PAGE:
If you’ve not Airbnb’d, where the flip-flop have you been? Dude it’s all but the third decade of the century with the interweb and everything… Airbnb is a marketplace/means of letting out your pad/renting a place to stay. When it was BBC2-sepia-back-in-the-day-twenty-ten this meant funky fun, but has become a global rash of buy-to-let landlord profiteering which has royally peed off the hoteliers of – amongst others – Barcelona and Paris: controversies abound. Here in sleepy,  post-industrial Gentbrugge? We have struck art-house and nobody cares.

If you are worried that we are sleeping in someone else’s bed with no hygiene tested bed linen certification process, do not apply. It does not pass the Holiday Inn white cotton glove audit. Because there isn’t one. There is lots of nice feedback online and honest communication from hostess Hilde. It looks like a charming old loft owned by someone who is into design because that’s exactly what it is. Think of it like renting a characterful vintage car rather than an anonymous Avis jelly mold. You might well rent a slice of local reality…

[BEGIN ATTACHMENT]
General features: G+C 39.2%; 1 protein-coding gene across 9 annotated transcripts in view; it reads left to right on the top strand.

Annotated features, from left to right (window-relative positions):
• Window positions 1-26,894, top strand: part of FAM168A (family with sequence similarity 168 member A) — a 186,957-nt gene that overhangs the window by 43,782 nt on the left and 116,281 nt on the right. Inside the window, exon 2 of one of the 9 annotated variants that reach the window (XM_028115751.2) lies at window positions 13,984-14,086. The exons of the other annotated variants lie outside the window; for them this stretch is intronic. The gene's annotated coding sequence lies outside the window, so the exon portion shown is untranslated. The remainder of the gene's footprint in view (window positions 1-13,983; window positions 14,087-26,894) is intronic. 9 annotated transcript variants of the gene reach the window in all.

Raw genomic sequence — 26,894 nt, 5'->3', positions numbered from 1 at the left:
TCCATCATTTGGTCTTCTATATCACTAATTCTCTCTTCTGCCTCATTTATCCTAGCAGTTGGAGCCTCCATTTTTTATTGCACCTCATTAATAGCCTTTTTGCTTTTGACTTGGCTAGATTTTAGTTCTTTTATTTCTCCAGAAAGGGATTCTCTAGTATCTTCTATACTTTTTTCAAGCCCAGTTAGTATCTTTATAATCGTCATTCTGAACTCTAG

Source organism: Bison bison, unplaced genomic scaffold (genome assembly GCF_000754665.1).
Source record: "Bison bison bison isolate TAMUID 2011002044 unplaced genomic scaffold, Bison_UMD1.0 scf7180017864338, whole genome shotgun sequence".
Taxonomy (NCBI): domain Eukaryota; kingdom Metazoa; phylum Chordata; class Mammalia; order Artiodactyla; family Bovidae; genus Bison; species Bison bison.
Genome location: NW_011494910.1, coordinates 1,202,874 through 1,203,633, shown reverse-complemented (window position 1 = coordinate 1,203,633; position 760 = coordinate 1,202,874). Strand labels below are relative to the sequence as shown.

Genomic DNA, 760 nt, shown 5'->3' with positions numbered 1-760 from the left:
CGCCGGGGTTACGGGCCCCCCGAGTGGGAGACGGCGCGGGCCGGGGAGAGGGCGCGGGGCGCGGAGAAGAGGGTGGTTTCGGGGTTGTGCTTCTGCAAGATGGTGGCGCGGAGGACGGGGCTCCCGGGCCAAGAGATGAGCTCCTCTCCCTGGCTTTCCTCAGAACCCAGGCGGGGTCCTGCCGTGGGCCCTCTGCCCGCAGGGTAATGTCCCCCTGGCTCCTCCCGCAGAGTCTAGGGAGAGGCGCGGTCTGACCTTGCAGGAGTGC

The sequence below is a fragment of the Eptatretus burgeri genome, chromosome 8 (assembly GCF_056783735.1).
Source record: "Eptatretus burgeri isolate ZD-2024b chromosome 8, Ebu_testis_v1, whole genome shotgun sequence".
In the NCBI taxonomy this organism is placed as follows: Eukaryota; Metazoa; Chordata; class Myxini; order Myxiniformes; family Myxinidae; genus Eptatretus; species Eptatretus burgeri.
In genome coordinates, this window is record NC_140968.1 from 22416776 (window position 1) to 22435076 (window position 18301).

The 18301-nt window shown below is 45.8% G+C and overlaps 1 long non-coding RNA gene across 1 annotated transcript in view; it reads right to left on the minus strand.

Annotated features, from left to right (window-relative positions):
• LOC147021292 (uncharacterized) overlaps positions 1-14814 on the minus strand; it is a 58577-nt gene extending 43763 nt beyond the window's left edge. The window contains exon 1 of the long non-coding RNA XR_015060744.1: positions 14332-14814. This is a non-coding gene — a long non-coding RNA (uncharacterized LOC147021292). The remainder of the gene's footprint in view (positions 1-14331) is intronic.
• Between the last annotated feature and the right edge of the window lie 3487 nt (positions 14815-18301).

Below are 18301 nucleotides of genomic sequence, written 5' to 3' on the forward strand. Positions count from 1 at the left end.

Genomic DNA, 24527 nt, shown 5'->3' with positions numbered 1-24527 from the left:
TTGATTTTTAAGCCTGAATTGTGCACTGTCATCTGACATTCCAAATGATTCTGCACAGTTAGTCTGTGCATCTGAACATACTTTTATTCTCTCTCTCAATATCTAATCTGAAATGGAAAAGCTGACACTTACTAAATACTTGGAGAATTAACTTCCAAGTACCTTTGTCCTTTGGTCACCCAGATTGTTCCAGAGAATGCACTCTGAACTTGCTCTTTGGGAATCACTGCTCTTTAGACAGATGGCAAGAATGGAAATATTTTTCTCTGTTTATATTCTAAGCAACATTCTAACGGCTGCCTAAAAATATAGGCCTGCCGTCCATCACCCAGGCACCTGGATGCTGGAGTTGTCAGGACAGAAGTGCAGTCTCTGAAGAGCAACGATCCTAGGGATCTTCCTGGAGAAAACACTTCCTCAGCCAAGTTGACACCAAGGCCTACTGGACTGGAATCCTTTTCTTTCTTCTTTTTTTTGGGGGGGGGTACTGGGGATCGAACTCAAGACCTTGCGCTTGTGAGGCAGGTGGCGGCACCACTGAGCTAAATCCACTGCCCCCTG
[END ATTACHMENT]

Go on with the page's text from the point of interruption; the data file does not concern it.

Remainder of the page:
Or stick to your same-everywhere hermetically sealed package travel.

Your call.

We are packed super-light because of the vehicle restrictions. A trip to Carrefour sees us stagger “home” laden with sugary treats, booze and more festive sugary treats. With cheese. Did I mention the cheese? Much cheese. Even some pâté. Later on, at the pub – the pub! First evah’ Beer family holiday all at the bar – we are served beer – duh, Belgium – with… cheese. Cubes of unctuous yellow with a pot of celery salt and a sharp mustard for a dippin’. Life will n’er be the same again.